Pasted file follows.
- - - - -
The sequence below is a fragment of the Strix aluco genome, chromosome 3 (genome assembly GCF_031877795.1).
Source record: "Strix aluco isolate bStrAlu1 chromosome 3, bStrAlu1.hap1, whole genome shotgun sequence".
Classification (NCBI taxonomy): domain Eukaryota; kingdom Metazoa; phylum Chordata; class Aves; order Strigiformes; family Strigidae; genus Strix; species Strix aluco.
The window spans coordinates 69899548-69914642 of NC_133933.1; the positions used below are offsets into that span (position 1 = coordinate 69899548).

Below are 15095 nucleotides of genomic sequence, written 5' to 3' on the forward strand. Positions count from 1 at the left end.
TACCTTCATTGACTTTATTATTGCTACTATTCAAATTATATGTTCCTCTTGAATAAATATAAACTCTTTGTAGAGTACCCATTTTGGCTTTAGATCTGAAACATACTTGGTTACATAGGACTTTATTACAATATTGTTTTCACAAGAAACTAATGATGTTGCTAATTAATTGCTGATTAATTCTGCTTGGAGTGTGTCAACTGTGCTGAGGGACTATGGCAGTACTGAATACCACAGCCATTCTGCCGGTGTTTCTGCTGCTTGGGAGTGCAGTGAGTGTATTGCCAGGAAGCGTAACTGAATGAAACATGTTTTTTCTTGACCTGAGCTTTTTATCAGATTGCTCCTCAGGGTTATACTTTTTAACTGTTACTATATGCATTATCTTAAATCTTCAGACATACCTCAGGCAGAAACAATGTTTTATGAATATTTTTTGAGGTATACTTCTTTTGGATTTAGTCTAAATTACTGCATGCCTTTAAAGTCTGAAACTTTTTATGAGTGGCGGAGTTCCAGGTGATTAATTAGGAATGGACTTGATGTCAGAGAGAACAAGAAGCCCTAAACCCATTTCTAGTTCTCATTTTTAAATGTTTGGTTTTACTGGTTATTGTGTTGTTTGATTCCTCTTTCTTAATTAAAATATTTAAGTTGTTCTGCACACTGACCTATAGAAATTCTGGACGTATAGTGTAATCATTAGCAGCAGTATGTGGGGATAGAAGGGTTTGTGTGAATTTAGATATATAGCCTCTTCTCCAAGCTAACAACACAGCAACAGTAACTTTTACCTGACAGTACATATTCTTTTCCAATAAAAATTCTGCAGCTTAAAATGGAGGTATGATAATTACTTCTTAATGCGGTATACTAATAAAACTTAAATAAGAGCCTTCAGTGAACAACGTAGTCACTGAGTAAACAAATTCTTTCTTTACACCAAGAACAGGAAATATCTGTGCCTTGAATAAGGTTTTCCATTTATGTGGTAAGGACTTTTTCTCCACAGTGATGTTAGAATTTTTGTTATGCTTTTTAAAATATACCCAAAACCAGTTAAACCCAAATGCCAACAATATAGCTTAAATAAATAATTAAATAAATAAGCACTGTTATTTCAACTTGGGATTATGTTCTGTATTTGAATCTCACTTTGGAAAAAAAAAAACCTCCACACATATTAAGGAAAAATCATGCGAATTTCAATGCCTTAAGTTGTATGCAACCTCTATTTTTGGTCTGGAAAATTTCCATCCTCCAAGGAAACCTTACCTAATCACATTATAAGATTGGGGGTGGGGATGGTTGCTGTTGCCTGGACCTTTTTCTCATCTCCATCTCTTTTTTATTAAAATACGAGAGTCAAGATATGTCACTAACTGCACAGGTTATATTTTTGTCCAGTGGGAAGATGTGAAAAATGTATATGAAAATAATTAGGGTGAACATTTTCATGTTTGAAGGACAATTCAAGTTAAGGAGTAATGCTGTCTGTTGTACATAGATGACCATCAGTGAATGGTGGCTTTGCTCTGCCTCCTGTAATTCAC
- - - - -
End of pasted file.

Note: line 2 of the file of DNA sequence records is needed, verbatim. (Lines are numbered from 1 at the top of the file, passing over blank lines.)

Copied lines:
Source record: "Strix aluco isolate bStrAlu1 chromosome 3, bStrAlu1.hap1, whole genome shotgun sequence".